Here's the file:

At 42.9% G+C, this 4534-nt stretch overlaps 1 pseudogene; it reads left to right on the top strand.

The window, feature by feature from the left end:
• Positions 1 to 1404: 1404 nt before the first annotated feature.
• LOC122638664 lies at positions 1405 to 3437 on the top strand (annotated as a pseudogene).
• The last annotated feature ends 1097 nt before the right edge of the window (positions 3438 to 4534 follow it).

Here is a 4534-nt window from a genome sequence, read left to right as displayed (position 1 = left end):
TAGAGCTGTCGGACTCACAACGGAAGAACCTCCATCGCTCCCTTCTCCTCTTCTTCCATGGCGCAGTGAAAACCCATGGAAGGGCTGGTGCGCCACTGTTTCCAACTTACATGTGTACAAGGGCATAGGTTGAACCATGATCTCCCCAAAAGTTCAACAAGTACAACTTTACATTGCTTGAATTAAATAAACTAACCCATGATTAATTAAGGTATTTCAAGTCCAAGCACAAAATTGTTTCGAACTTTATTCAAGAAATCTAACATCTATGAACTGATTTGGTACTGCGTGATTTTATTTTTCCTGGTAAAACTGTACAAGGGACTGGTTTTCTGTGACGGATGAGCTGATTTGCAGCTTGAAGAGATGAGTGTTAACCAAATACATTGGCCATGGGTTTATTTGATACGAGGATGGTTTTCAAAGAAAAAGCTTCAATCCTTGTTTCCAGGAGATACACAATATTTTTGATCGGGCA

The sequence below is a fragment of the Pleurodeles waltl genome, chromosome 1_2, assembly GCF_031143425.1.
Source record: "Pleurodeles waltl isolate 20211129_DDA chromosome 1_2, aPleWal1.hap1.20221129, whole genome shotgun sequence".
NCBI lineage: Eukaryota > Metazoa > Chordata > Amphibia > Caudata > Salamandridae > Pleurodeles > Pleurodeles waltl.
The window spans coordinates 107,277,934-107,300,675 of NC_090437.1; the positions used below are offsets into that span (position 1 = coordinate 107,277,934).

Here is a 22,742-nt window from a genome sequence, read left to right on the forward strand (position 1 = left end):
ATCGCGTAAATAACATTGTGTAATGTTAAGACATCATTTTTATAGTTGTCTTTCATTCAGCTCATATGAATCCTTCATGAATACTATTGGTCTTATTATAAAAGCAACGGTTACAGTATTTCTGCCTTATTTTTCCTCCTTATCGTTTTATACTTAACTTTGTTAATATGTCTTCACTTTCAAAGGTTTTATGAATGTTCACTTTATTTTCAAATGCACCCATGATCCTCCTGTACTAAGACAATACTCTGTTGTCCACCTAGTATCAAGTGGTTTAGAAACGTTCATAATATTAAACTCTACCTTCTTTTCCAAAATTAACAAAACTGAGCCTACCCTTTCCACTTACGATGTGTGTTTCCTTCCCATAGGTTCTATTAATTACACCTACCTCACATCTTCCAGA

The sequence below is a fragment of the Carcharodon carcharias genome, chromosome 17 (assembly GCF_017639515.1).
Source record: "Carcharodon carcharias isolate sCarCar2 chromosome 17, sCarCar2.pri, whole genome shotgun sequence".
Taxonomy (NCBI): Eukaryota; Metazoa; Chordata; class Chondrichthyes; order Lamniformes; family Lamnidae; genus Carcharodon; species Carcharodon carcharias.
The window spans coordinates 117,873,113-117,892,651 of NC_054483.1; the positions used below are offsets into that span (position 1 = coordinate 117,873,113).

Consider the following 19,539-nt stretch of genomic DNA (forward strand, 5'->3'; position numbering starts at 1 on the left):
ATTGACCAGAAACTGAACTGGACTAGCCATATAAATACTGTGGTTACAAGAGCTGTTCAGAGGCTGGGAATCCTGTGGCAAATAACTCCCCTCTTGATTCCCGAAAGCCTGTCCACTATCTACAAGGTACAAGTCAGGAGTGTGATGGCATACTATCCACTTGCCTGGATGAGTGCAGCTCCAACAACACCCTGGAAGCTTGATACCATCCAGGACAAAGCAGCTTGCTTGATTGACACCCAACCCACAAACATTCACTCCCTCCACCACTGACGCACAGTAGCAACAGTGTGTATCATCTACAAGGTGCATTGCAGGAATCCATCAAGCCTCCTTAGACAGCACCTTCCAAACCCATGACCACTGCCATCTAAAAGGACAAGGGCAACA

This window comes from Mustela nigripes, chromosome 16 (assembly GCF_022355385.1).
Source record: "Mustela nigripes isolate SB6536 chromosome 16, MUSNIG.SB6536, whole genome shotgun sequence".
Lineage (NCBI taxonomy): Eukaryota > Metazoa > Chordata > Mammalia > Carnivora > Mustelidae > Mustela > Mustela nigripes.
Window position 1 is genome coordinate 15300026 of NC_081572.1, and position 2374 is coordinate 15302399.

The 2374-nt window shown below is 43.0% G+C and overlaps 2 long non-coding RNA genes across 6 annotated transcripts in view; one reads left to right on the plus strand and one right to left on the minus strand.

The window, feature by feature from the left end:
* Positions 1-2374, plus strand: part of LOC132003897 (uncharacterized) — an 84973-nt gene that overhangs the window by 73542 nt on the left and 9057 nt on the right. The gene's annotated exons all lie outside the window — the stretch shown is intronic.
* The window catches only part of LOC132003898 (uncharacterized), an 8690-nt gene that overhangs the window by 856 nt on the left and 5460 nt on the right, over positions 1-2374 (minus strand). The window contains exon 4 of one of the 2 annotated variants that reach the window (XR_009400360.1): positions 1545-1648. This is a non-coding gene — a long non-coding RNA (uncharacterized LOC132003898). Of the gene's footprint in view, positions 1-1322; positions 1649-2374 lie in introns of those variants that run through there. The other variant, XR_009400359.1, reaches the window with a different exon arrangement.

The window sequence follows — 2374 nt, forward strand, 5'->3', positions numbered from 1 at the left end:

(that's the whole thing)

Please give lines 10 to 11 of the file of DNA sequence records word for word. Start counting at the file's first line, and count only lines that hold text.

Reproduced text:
NCBI lineage: Eukaryota > Metazoa > Chordata > Amphibia > Caudata > Salamandridae > Pleurodeles > Pleurodeles waltl.
The window spans coordinates 107,277,934-107,300,675 of NC_090437.1; the positions used below are offsets into that span (position 1 = coordinate 107,277,934).